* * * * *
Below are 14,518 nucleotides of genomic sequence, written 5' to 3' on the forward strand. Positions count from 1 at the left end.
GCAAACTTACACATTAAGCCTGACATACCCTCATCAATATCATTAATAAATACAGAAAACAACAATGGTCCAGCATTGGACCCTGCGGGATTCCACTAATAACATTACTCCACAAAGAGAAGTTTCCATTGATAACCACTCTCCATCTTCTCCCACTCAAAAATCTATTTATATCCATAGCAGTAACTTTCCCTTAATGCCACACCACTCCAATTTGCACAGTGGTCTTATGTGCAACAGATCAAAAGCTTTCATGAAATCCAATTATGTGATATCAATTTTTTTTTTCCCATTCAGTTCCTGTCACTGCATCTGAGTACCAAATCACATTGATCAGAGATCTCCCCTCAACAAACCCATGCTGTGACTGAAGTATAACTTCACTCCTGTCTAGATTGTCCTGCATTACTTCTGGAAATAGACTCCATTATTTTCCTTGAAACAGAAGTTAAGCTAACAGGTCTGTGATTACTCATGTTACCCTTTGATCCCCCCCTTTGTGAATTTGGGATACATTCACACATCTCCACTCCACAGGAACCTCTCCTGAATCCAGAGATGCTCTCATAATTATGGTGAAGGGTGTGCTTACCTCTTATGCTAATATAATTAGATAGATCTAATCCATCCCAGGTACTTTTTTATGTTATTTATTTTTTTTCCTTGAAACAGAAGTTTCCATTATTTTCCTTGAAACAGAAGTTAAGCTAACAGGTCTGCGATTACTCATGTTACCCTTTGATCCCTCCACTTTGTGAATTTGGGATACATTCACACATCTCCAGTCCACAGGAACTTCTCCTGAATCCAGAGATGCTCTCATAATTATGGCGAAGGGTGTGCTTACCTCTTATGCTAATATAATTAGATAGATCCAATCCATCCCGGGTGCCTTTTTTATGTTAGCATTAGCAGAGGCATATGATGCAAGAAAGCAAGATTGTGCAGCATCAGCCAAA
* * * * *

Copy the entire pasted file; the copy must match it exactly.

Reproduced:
Below are 14,518 nucleotides of genomic sequence, written 5' to 3' on the forward strand. Positions count from 1 at the left end.
GCAAACTTACACATTAAGCCTGACATACCCTCATCAATATCATTAATAAATACAGAAAACAACAATGGTCCAGCATTGGACCCTGCGGGATTCCACTAATAACATTACTCCACAAAGAGAAGTTTCCATTGATAACCACTCTCCATCTTCTCCCACTCAAAAATCTATTTATATCCATAGCAGTAACTTTCCCTTAATGCCACACCACTCCAATTTGCACAGTGGTCTTATGTGCAACAGATCAAAAGCTTTCATGAAATCCAATTATGTGATATCAATTTTTTTTTTCCCATTCAGTTCCTGTCACTGCATCTGAGTACCAAATCACATTGATCAGAGATCTCCCCTCAACAAACCCATGCTGTGACTGAAGTATAACTTCACTCCTGTCTAGATTGTCCTGCATTACTTCTGGAAATAGACTCCATTATTTTCCTTGAAACAGAAGTTAAGCTAACAGGTCTGTGATTACTCATGTTACCCTTTGATCCCCCCCTTTGTGAATTTGGGATACATTCACACATCTCCACTCCACAGGAACCTCTCCTGAATCCAGAGATGCTCTCATAATTATGGTGAAGGGTGTGCTTACCTCTTATGCTAATATAATTAGATAGATCTAATCCATCCCAGGTACTTTTTTATGTTATTTATTTTTTTTCCTTGAAACAGAAGTTTCCATTATTTTCCTTGAAACAGAAGTTAAGCTAACAGGTCTGCGATTACTCATGTTACCCTTTGATCCCTCCACTTTGTGAATTTGGGATACATTCACACATCTCCAGTCCACAGGAACTTCTCCTGAATCCAGAGATGCTCTCATAATTATGGCGAAGGGTGTGCTTACCTCTTATGCTAATATAATTAGATAGATCCAATCCATCCCGGGTGCCTTTTTTATGTTAGCATTAGCAGAGGCATATGATGCAAGAAAGCAAGATTGTGCAGCATCAGCCAAA